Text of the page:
Bodkin pupils publish their work ANNE ARUNDEL EDUCATION

MAKING BOOKS FROM BEGINNING TO END

April 05, 1993|By Carol L. Bowers | Carol L. Bowers,Staff Writer

Fourth-graders at Bodkin Elementary School acknowledge they had trouble imagining all the steps an author goes through when writing a book -- until they had to do it themselves.

The students in Denise Koch's fourth-grade class have spent nearly the entire school year working on that very project. Soon, they will have their own books to show for their efforts -- real ones, too, complete with illustrations and bound in a hard cover.

"It's a lot harder work than it seems," says Brad Lines, 10. "I knew some of the steps that went into writing a book, but I didn't know them all."

Brad's book is about a captain who sailed to an unknown island, supposedly inhabited by monsters and demons.

"But he found out it was really the natives trying to scare people off," Brad finished.

The students' books are published by Tail's End Publishing, a small group of Chesapeake Middle School students who sew the pages of the books together with dental floss, attach them to a hard cardboard cover with artwork on it, and put binding tape around the spine. The result looks just like the books the children see in stores.

The program started under the auspices of the Maryland Student Literacy Corps, which sponsors reading incentive programs in a few Anne Arundel County schools. But book-writing quickly spread from Mrs. Koch's class throughout the school.

Now, even Susan Julian's first-graders are getting into the act.

"In first grade, they don't know a whole lot about writing when they first come to school in September, so we let them use 'invented' spelling," Ms. Julian said.

For instance, a student might write "cht" when he or she really meant "catch." Parent volunteers ask students what their made-up words really mean, and help them learn the correct spelling of the word.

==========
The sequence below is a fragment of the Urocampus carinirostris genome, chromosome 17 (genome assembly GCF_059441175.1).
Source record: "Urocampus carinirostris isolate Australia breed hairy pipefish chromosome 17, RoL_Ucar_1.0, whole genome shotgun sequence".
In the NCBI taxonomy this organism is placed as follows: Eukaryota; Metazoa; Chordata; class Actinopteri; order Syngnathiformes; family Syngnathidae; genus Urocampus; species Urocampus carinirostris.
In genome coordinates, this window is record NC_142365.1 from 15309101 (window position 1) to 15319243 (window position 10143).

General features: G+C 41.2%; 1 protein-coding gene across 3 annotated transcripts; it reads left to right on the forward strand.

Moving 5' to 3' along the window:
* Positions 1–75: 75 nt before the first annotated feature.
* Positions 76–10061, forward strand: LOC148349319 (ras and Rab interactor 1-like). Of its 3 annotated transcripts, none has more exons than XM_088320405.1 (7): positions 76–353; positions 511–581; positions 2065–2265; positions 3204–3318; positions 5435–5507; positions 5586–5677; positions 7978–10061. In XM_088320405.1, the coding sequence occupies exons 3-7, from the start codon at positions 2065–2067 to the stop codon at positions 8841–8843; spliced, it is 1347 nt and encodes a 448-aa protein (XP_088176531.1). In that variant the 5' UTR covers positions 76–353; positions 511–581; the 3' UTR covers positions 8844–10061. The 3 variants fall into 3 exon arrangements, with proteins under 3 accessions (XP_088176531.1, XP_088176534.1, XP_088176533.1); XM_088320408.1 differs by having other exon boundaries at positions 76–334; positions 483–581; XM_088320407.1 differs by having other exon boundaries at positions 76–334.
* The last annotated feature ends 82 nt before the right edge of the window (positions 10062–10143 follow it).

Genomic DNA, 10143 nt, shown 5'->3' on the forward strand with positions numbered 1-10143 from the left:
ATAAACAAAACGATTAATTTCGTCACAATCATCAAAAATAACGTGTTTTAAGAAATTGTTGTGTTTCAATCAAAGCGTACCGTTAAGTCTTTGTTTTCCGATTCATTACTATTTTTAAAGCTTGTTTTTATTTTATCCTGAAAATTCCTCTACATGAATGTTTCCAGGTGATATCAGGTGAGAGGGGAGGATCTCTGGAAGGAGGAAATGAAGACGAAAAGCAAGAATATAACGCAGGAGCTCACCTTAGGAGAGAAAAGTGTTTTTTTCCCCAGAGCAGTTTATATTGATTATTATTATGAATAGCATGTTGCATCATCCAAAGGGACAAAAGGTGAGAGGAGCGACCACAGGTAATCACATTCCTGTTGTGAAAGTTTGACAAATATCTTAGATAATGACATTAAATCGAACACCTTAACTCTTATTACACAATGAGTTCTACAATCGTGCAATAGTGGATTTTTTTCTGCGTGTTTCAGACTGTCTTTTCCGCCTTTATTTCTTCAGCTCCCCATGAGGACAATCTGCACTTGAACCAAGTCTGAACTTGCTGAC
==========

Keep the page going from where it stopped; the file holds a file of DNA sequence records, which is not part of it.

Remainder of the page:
For Christina Marinakis, a 9-year-old in Ms. Koch's fourth-grade class, this year's book will be her second.

"My book is dedicated to one of my best friends -- Suzanne Heidler," said Christina. "It's about how she wanted a horse, and her parents wouldn't get her one, so she worked and worked and worked until she could buy a horse."

Christina says she enjoyed working on the project so much that she even found she liked the rewriting process.

"I like to find out what my mistakes were and do better," she said. "I want to be an author when I grow up."

The children's final drafts are typed by parent volunteers, who carefully leave space for illustrations. Parents also help children proofread their copy, correcting spelling and grammar errors.

Soon the books will be sent to Tail's End, and the students will be invited to Chesapeake Middle School for an authors' tea in May.

"It's really good to have a tie with the middle school," said Kris Lines, Brad's mother, who was in school one day last week to help students edit their work.

On Wednesday, though, students at Chesapeake Middle will be visiting the elementary school to teach the fourth-graders in Mrs. Koch's class how to put the books together by themselves.

"Other teachers and students were so enthusiastic when they saw my class doing it, that they started doing it," said Ms. Koch. "Now, we have too many books for Tail's End Publishing to handle, so we're starting our own publishing company -- Bulldog Publishing -- named after the school mascot."

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